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Conservation in the Field

The Genesee Conservation District is proud to offer a diverse approach to conservation in both urban and rural settings. Today, we are going to look at an example of conservation agriculture at work with a local, rural farm. This project was completed in partnership with Natural Resource Conservation Service (NRCS), Conservation District staff and Jennings Farms – which also happens to be my family’s farm.

I, Morgan, am lucky enough to be both a District staff member and a part of Jennings Farms. Our family has a vested interest in improving agricultural practices to increase productivity and to ensure the long-term health of the soil for future generations.

Field staff with NRCS and the District help landowners identify conservation opportunities on their land based on their personal goals and interests to address resource concerns. These concerns can range from soil erosion in an ag field to forestry management and wildlife. There are four main practices planned and implemented on this 96-acre parcel. Each represents the relationship between agriculture, wildlife and people.

Farming comes first as a business and a lifestyle for us. This particular farm tends to hold water and has a ravine that runs through the center that flows water from one wood lot to another. This movement of water causes erosion. In past years, the ravine was left unplanted because there was too much water standing in the spring. We installed a grassed waterway through the ravine to control the erosion and filter the runoff.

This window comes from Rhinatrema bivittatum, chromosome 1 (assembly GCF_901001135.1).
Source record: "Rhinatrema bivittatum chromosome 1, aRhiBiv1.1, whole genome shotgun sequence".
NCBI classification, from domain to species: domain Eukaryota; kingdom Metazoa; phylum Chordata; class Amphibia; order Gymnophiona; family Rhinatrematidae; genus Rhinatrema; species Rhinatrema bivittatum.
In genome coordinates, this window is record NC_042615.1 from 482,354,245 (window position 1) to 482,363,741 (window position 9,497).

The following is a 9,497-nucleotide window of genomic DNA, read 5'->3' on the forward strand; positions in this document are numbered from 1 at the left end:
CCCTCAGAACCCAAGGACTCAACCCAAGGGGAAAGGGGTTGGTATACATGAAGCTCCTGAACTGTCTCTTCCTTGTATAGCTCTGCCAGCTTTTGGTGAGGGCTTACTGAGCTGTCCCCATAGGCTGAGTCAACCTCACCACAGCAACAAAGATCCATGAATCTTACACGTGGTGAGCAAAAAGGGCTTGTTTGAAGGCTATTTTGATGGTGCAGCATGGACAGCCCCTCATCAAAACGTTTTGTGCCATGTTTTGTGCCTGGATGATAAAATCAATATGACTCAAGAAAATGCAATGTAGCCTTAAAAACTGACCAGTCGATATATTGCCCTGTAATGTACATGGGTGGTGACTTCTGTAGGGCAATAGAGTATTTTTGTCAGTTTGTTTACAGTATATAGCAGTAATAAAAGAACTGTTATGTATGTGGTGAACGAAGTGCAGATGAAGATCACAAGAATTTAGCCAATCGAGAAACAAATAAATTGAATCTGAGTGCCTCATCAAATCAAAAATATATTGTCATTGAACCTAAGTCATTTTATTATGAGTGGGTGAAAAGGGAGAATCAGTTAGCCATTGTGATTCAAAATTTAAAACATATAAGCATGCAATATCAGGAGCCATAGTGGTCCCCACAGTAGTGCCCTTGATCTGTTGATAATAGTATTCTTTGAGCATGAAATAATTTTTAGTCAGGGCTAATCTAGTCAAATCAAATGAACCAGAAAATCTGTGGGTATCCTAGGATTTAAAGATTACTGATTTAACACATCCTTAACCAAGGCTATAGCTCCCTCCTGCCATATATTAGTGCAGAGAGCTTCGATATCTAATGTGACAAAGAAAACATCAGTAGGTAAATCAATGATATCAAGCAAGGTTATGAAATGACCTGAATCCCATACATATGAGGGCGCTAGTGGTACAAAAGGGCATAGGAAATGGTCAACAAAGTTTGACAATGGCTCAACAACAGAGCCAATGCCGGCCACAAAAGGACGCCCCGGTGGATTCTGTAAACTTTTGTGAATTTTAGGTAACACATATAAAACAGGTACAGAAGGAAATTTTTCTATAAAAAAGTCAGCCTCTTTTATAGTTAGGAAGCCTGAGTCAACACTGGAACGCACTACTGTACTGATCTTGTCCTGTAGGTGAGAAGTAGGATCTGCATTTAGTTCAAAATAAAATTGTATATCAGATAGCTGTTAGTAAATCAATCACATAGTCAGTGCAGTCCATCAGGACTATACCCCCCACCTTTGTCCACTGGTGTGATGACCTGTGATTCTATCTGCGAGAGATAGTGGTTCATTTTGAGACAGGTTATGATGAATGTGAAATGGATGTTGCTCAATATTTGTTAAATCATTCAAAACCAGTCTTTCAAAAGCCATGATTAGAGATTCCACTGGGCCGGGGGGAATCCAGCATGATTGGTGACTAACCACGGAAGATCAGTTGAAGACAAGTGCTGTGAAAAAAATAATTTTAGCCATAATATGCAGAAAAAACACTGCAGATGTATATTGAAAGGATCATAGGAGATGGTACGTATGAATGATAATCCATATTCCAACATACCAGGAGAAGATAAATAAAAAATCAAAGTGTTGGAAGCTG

The grassed waterway directly ties into the next practice - a field border. Field borders can be very diverse but serve many of the same purposes. Filtration to protect water quality, erosion control, and wildlife benefit are a few of the resource concerns that we were personally interested in investing in. The mix chosen includes forbs for wildlife nutrition and grasses that grow tall enough to serve as brood-rearing habitat for birds and cover for fawns.

We are lucky that so many of our interests converge in one space and that we are able to care for them. Working with conservation organizations allows us to have professional guidance and confidence in our management decisions.

Thank you to the Genesee Conservation District and NRCS staff for their involvement in these projects and sustainable agriculture developments. It is exciting to see positive changes happening on this farm and we hope to implement more in the future.

If you are interested in learning more about what financial assistance conservation programs are available for your farms, please contact the office at 810-230-8766.

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